Twenty years after creating a mural showcasing Roxbury history in Dudley Square, artist Michael Womble returned to refresh and revise the work.
New talent emerges with winning presentations
Caribbean Carnival, one of Boston’s largest cultural events, showcased new talent this year, with new band leaders and designers winning awards.
Roxbury voters objected to the Governor's economic development Sept. 8 listening session tour date in Roxbury, which coincides with the preliminary voting for City Council.
Parades and competitions this week
Carnival Parade comes to Boston this Saturday with a parade of mas bands. Contestants will compete against each other before a panel of judges who are flown in from Trinidad. The parade, which regularly draws tens of thousands of participants and spectators, is the largest cultural event in Boston’s black community and one of the largest in the city. Several other parades and competitions will happen this week.
Roxbury woman suing T for civil rights violation
Last week, the ACLU of Massachusetts announced a lawsuit against the MBTA Police Department for police brutality and posted its webpage video recordings of the 2014 beating of Mary Holmes by officers Jennifer Garvey and Alfred Trinh. Holmes was facing charges of assault and battery on a public employee, resisting arrest and disorderly conduct, but the bus station videos showed clearly that Holmes did nothing to warrant the attack. This is the type of abuse many in the black community have complained about for decades.
A video of a Boston Police officer choking a teen has angered activists. The mayors response to reporters' questions about the video seems to have fanned the flames.
At a time when the City of Boston has been seen resisting a proposal to outfit BPD officers with body-worn cameras, the case of a woman beaten by MBTA officers underscored how effective cameras can be at countering embellished police reports.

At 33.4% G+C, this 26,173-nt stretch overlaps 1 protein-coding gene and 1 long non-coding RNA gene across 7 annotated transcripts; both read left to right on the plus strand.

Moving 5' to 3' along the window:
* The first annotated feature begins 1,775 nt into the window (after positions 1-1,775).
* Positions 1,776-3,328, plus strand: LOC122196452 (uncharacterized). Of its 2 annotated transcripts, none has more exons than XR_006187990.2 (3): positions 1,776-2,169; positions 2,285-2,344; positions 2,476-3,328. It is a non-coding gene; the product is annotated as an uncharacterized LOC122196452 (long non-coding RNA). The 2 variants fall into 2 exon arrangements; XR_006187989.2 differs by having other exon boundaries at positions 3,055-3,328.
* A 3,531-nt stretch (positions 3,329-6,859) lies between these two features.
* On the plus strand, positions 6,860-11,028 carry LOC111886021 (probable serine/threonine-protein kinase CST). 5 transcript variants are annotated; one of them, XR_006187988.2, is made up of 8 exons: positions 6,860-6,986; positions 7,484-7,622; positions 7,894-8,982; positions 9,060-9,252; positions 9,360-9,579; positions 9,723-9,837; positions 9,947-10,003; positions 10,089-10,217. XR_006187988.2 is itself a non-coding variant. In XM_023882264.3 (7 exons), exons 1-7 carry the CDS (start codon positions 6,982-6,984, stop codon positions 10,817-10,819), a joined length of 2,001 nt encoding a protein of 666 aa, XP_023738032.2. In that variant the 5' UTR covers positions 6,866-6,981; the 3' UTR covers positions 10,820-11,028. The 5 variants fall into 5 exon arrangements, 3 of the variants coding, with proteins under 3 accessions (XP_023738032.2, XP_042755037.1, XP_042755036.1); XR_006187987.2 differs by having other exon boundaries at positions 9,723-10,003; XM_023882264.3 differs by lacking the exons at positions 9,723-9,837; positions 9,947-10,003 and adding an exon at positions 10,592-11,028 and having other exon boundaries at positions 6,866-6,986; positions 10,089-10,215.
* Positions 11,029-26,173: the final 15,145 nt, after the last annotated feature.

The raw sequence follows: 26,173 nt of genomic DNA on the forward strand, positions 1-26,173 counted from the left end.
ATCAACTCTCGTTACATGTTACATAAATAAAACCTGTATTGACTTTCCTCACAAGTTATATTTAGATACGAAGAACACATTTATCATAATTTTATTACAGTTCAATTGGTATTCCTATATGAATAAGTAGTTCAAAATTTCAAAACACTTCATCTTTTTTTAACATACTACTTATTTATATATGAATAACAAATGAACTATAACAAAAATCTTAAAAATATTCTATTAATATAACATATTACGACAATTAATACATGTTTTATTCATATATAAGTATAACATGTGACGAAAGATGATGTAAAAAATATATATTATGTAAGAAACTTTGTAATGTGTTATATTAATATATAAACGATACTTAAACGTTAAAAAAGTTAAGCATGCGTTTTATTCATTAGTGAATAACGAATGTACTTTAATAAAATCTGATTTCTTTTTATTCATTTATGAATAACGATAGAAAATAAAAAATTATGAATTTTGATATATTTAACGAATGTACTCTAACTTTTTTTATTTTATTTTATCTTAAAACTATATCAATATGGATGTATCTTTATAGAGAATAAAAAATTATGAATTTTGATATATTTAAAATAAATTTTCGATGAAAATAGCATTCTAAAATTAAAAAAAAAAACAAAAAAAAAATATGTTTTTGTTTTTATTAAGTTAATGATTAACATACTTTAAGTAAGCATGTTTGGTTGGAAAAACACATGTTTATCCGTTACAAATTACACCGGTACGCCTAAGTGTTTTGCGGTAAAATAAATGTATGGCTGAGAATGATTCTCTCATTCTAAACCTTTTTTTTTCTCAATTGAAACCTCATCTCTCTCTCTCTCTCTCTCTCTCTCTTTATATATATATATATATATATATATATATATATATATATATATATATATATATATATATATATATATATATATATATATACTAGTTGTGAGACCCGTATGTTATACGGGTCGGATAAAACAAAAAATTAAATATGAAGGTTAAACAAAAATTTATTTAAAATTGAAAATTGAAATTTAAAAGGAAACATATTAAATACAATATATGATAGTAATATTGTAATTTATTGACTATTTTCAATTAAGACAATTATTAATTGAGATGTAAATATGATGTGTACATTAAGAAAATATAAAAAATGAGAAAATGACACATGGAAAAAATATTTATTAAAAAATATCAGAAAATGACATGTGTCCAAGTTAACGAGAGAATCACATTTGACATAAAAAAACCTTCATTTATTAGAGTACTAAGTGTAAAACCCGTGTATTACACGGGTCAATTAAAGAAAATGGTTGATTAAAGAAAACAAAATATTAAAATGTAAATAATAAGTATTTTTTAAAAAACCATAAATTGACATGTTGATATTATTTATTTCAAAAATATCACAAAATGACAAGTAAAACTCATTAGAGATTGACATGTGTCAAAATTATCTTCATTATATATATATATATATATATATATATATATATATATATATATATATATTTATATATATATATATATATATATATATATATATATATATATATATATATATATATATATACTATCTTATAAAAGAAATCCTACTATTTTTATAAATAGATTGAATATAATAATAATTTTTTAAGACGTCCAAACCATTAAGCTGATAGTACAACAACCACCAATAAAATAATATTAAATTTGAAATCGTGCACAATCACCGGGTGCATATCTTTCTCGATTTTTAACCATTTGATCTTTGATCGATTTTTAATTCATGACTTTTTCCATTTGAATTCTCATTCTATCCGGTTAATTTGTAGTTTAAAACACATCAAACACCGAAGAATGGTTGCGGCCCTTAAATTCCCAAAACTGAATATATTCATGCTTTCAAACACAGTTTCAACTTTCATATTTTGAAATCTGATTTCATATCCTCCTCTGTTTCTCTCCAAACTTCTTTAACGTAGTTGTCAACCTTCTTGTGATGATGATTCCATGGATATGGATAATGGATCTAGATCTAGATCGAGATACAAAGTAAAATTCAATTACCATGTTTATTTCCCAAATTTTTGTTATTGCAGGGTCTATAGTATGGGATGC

While the steel and glass luxury apartment towers going up downtown have come to typify Boston’s building boom, the city has greenlighted several smaller projects in and around Roxbury that show a different side to the city’s expanding housing market. The projects promise to bring a mixture of market-rate and affordable housing units to the Roxbury area, as well as ground-level retail space that could contribute to the revitalization of long-vacant commercial areas.
Festival is 30th held in Boston
Over the last 30 years, the city’s Dominican community has grown from a few thousand families centered in Jamaica Plain to one of the city’s largest ethnic groups. With more than 38,000 Boston residents claiming Dominican heritage, Dominicans have surpassed Puerto Ricans as the largest Latino group in Boston.
The Lawyers Committee for Civil Rights and Economic Justice has filed lawsuits alleging the hair testing the Boston Police Department uses to determine whether officers have used drugs is scientifically unsound and more like to generate false positives among blacks than among white officers.
Say Muslims unfairly targeted
Activists in Boston, Minneapolis and Los Angeles spoke out last week against the Obama administration’s Countering Violent Extremism program, calling for more transparency and denouncing what many see as an unwarranted focus on Muslims.
Early Sept. 8 preliminary could see scant turnout
With the date of the city’s preliminary election moved to Tuesday, Sept. 8 — the day after the Labor Day weekend — turnout is expected to be light in Roxbury’s District 7 and Dorchester’s District 4 races. And while both races feature a range of candidates — four in District 4 and six in District 7 — the bounty of candidates will not necessarily translate into an electrified electorate.
During a City Council hearing held by the Committee on Government Operations councilors questioned police officials and members of the Boston Police Camera Action Team on an ordinance that would require police to be outfitted with body-worn cameras.
Local black labor activists have opened a Boston chapter of the A. Phillip Randolph Institute, a national group aimed at forging alliances on civil rights and labor issues.
Massachusetts state senators, representatives and sheriffs were among dozens who turned out to a State House hearing July 23 in support of Senate bill 1812, which would end the legal requirement to suspend driver’s licenses for people convicted of non-violent, no-vehicle-related drug offenses for up to five years.
Calls for city to tackle real problems
As the dust settled on the Boston 2024 bid Monday afternoon, elected officials in Boston’s black community reacted with a mixture of relief and optimism.
A court-appointed receiver for the former Radius Hospital on Townsend Street is seeking bidders for an August 13 auction to sell the 159,000-square-foot facility and the five acres of prime Roxbury land on which it sits. Possible uses for the site include a health care facility, a school, dormitory space or housing.